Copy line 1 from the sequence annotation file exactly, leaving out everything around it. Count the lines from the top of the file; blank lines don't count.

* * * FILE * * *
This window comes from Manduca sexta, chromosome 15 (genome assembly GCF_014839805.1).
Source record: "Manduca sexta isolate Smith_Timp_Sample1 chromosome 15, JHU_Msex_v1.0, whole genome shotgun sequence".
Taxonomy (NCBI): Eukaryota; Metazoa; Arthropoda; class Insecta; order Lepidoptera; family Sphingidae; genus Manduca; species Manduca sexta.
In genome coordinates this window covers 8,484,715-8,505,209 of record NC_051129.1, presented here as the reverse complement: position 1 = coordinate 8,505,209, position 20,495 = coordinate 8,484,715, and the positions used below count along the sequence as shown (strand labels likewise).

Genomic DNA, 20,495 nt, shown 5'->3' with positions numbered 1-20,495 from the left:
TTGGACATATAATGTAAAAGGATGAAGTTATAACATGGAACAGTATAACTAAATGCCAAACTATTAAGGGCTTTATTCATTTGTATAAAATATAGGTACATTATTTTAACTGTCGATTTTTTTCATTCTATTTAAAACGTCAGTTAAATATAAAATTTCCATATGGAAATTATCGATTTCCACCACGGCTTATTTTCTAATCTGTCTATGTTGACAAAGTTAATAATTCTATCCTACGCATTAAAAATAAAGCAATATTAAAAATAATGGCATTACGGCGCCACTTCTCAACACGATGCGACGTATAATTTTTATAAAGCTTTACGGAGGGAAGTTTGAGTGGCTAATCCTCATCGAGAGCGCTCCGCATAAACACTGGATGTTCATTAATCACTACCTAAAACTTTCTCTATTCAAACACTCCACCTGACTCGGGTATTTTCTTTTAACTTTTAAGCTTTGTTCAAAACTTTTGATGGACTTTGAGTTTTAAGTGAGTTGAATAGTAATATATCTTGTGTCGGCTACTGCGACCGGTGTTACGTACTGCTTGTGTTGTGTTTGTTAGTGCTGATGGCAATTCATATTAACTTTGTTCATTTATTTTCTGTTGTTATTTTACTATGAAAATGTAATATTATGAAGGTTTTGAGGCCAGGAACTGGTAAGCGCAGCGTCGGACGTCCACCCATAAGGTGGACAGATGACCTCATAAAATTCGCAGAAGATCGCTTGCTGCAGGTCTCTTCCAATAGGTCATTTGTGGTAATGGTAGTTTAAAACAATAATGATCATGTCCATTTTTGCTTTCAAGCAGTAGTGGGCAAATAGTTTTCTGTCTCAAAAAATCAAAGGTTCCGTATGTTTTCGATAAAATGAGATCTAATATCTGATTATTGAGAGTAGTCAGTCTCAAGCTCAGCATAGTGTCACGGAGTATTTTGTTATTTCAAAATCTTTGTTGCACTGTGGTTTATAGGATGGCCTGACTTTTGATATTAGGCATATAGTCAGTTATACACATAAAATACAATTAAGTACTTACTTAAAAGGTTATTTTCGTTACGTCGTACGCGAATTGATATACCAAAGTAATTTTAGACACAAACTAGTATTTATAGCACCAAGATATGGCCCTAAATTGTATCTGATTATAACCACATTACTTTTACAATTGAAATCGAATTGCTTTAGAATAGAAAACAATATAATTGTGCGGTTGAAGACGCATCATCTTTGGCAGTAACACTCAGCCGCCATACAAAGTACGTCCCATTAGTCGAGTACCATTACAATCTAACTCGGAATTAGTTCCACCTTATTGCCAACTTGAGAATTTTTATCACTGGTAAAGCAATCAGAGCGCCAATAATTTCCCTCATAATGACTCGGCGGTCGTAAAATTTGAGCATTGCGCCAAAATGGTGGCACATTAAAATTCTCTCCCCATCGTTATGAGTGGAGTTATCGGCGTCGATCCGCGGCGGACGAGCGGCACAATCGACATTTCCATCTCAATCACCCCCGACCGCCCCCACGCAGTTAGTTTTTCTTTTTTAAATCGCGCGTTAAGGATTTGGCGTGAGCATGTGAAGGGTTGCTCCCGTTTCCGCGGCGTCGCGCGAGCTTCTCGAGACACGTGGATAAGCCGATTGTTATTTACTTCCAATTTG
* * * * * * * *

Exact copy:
This window comes from Manduca sexta, chromosome 15 (genome assembly GCF_014839805.1).